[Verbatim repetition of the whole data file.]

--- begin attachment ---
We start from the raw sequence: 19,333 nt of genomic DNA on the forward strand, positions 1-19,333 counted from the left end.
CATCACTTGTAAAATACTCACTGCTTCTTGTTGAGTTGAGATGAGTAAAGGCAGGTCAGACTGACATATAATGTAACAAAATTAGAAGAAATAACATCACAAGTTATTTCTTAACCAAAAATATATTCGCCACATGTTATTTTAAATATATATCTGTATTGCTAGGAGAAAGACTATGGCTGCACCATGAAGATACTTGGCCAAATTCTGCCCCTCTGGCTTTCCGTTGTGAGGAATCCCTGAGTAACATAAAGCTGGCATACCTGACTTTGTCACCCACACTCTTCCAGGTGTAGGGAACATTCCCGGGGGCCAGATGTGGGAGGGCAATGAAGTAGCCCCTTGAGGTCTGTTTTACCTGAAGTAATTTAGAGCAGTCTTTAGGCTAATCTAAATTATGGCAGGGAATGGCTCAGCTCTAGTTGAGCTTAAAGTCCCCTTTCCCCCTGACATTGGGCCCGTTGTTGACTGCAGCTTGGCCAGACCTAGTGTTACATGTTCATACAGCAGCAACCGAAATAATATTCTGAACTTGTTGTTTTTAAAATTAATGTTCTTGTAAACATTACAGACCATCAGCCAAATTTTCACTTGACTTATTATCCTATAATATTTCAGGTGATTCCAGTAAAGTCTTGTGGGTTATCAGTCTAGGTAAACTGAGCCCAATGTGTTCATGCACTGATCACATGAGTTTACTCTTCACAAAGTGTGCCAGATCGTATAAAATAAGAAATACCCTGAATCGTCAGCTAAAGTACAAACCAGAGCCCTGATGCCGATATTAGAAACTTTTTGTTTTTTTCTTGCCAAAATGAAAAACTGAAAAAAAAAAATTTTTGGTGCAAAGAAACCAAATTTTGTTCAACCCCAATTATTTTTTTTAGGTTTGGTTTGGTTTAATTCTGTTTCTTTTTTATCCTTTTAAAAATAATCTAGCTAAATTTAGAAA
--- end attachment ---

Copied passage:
We start from the raw sequence: 19,333 nt of genomic DNA on the forward strand, positions 1-19,333 counted from the left end.
CATCACTTGTAAAATACTCACTGCTTCTTGTTGAGTTGAGATGAGTAAAGGCAGGTCAGACTGACATATAATGTAACAAAATTAGAAGAAATAACATCACAAGTTATTTCTTAACCAAAAATATATTCGCCACATGTTATTTTAAATATATATCTGTATTGCTAGGAGAAAGACTATGGCTGCACCATGAAGATACTTGGCCAAATTCTGCCCCTCTGGCTTTCCGTTGTGAGGAATCCCTGAGTAACATAAAGCTGGCATACCTGACTTTGTCACCCACACTCTTCCAGGTGTAGGGAACATTCCCGGGGGCCAGATGTGGGAGGGCAATGAAGTAGCCCCTTGAGGTCTGTTTTACCTGAAGTAATTTAGAGCAGTCTTTAGGCTAATCTAAATTATGGCAGGGAATGGCTCAGCTCTAGTTGAGCTTAAAGTCCCCTTTCCCCCTGACATTGGGCCCGTTGTTGACTGCAGCTTGGCCAGACCTAGTGTTACATGTTCATACAGCAGCAACCGAAATAATATTCTGAACTTGTTGTTTTTAAAATTAATGTTCTTGTAAACATTACAGACCATCAGCCAAATTTTCACTTGACTTATTATCCTATAATATTTCAGGTGATTCCAGTAAAGTCTTGTGGGTTATCAGTCTAGGTAAACTGAGCCCAATGTGTTCATGCACTGATCACATGAGTTTACTCTTCACAAAGTGTGCCAGATCGTATAAAATAAGAAATACCCTGAATCGTCAGCTAAAGTACAAACCAGAGCCCTGATGCCGATATTAGAAACTTTTTGTTTTTTTCTTGCCAAAATGAAAAACTGAAAAAAAAAAATTTTTGGTGCAAAGAAACCAAATTTTGTTCAACCCCAATTATTTTTTTTAGGTTTGGTTTGGTTTAATTCTGTTTCTTTTTTATCCTTTTAAAAATAATCTAGCTAAATTTAGAAA